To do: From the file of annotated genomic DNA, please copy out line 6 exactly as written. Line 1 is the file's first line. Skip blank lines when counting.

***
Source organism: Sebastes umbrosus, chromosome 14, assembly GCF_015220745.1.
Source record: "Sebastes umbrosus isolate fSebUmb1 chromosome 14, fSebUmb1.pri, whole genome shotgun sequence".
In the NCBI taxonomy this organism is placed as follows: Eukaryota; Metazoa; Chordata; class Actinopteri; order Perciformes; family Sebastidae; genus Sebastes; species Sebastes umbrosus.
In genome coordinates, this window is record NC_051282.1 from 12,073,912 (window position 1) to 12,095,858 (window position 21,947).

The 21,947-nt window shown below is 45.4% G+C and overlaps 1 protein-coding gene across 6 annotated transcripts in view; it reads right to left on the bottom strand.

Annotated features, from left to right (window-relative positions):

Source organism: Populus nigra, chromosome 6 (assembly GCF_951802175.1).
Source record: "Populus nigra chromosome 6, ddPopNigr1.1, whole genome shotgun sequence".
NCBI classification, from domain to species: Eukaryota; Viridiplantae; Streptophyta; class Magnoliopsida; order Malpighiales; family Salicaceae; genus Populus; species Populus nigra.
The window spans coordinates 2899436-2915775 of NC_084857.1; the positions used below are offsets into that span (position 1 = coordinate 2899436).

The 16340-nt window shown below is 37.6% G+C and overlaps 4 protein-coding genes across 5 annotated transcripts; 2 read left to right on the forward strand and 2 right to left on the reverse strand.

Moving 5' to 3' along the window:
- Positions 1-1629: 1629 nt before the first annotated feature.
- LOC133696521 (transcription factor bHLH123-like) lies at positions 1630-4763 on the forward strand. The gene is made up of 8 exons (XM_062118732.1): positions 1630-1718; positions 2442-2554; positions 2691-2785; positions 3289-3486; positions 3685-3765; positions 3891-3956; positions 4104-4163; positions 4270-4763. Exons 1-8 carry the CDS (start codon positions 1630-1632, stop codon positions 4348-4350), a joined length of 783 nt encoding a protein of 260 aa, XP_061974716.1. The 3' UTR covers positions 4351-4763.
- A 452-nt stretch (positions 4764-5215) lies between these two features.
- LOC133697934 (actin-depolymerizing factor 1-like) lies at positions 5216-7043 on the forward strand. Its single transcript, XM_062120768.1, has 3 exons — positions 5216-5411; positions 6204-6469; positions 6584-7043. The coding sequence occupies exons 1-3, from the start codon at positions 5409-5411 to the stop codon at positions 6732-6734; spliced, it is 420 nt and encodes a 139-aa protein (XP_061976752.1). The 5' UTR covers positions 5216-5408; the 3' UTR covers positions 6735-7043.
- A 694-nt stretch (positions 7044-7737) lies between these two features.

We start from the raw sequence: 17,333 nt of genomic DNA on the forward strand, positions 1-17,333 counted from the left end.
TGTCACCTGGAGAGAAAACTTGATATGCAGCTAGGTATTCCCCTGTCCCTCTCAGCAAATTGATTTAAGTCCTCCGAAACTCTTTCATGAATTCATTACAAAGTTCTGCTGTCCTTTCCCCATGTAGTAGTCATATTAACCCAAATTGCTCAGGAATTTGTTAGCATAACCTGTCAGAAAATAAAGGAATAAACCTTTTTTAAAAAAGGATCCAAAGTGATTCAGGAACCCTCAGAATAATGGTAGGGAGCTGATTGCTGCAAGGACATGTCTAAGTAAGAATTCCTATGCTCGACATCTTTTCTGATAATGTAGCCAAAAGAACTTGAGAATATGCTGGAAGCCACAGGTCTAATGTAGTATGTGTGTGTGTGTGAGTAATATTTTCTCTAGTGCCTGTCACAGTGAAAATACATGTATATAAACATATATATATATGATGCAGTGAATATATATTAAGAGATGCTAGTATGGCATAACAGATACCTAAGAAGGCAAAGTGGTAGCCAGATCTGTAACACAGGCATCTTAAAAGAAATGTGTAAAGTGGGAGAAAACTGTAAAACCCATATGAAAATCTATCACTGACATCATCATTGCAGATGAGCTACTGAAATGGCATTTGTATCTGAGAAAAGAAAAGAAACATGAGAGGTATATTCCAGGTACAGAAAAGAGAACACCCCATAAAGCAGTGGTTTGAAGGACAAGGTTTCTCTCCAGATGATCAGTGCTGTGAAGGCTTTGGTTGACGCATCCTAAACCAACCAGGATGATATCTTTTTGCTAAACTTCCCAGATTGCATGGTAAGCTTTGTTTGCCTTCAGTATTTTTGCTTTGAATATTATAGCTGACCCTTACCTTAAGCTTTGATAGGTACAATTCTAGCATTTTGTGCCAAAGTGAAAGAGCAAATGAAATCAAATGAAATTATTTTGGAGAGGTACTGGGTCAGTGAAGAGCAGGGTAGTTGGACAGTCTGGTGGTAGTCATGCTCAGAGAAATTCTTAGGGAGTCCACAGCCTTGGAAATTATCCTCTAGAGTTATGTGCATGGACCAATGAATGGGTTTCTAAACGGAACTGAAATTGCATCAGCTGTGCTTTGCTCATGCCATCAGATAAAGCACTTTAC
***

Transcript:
Annotated features, from left to right (window-relative positions):